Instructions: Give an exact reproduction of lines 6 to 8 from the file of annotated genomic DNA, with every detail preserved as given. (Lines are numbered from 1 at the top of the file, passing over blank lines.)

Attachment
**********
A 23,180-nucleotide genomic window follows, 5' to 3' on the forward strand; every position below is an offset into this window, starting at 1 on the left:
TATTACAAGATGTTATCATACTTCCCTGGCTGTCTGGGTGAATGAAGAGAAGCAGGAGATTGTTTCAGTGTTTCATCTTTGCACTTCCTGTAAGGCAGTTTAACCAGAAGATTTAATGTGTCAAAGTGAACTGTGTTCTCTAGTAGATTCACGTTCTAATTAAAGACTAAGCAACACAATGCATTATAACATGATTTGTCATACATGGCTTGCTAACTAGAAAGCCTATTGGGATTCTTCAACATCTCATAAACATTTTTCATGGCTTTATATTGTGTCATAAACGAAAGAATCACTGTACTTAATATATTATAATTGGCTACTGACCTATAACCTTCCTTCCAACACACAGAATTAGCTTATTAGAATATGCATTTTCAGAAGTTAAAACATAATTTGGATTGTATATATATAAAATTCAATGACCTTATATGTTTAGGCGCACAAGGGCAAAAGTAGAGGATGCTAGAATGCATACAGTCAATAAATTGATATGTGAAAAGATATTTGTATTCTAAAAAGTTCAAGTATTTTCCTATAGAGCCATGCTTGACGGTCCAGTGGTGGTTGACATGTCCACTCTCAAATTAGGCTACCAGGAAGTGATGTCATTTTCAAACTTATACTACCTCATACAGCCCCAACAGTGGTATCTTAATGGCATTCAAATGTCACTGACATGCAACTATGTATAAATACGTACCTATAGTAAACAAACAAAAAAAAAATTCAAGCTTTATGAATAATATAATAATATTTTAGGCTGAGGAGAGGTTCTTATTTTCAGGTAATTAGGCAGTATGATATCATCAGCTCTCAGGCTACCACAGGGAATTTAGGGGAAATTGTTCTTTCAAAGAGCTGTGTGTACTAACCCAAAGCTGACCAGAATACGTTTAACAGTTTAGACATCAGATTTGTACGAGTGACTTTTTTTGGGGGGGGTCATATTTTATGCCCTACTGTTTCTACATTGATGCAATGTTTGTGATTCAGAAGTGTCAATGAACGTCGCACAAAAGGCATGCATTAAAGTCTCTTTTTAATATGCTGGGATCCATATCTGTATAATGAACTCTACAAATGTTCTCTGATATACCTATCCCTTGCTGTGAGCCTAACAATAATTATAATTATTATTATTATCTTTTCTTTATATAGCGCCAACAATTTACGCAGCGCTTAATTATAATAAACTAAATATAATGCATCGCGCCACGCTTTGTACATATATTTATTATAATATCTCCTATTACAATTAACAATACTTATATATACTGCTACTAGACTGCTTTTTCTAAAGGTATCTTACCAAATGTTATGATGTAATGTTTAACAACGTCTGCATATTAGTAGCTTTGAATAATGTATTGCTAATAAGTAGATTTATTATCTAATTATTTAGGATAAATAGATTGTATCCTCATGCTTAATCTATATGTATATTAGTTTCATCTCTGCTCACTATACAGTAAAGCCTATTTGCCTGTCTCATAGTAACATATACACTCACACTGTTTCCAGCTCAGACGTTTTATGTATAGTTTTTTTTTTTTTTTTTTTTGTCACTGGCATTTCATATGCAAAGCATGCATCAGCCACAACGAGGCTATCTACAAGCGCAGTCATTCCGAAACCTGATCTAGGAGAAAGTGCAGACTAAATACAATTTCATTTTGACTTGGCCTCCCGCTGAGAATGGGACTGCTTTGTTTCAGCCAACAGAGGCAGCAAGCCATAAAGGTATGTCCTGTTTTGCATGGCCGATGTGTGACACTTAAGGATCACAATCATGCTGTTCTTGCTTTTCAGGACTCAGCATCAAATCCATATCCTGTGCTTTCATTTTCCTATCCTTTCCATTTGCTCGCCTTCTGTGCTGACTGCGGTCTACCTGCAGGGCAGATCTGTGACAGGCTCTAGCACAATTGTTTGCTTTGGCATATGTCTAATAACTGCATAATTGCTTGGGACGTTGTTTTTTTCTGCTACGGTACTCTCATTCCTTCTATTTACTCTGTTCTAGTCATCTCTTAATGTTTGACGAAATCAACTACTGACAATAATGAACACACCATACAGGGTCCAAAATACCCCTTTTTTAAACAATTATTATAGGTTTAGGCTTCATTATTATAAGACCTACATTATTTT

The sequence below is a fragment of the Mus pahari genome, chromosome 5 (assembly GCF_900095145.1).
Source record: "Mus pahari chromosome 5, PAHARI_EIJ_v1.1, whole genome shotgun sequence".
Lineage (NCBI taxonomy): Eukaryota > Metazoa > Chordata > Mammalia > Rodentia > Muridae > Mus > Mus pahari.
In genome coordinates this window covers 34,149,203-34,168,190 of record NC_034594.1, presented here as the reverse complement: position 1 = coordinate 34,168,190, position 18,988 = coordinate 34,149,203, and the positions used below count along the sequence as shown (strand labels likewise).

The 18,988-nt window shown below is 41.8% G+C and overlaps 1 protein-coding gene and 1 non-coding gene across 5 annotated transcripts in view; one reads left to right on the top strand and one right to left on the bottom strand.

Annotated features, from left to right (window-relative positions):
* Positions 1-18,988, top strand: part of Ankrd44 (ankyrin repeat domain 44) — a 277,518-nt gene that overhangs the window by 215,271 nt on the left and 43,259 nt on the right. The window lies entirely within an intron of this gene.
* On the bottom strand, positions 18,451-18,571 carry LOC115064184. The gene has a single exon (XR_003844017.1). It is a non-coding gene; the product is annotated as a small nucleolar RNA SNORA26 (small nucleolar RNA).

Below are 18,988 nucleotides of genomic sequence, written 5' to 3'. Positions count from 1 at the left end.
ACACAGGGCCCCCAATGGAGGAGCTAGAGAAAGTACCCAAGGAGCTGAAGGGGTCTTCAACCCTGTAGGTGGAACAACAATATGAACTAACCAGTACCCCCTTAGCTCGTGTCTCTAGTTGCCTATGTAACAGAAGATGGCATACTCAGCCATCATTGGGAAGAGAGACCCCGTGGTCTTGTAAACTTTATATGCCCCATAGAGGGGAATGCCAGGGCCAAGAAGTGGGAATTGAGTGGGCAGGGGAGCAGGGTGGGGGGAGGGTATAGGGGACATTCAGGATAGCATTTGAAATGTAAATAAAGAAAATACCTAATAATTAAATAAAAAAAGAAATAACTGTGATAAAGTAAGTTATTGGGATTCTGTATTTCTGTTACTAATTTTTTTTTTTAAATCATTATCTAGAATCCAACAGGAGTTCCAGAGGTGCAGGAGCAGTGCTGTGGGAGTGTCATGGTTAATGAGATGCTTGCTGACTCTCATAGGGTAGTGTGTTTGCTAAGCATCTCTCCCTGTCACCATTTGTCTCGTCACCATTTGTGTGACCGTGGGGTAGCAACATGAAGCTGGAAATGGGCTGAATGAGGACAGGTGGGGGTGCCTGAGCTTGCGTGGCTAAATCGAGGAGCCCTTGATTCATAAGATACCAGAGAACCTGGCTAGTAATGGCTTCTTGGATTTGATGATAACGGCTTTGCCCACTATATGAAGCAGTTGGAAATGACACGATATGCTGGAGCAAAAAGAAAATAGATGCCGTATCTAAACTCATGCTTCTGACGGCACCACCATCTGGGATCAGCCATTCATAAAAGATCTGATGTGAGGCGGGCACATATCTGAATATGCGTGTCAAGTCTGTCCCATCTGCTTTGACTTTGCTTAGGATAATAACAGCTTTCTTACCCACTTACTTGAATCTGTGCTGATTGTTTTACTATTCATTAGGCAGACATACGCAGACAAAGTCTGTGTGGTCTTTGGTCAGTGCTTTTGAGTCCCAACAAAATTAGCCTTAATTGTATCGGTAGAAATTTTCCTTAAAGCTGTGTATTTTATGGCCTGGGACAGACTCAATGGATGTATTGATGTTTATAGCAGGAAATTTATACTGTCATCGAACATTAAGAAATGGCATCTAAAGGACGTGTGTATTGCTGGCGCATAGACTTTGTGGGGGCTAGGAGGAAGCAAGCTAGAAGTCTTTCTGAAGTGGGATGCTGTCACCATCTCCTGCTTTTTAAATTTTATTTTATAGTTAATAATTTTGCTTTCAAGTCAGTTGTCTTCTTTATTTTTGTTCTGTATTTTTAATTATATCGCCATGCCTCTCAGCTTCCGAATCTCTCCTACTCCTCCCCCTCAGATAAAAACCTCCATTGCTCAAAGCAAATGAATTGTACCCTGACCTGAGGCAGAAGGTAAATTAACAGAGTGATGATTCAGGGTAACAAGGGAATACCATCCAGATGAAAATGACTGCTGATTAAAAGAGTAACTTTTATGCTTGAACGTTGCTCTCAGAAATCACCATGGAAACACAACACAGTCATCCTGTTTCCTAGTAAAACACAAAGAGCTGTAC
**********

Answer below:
In genome coordinates this window covers 34,149,203-34,168,190 of record NC_034594.1, presented here as the reverse complement: position 1 = coordinate 34,168,190, position 18,988 = coordinate 34,149,203, and the positions used below count along the sequence as shown (strand labels likewise).

The 18,988-nt window shown below is 41.8% G+C and overlaps 1 protein-coding gene and 1 non-coding gene across 5 annotated transcripts in view; one reads left to right on the top strand and one right to left on the bottom strand.

Annotated features, from left to right (window-relative positions):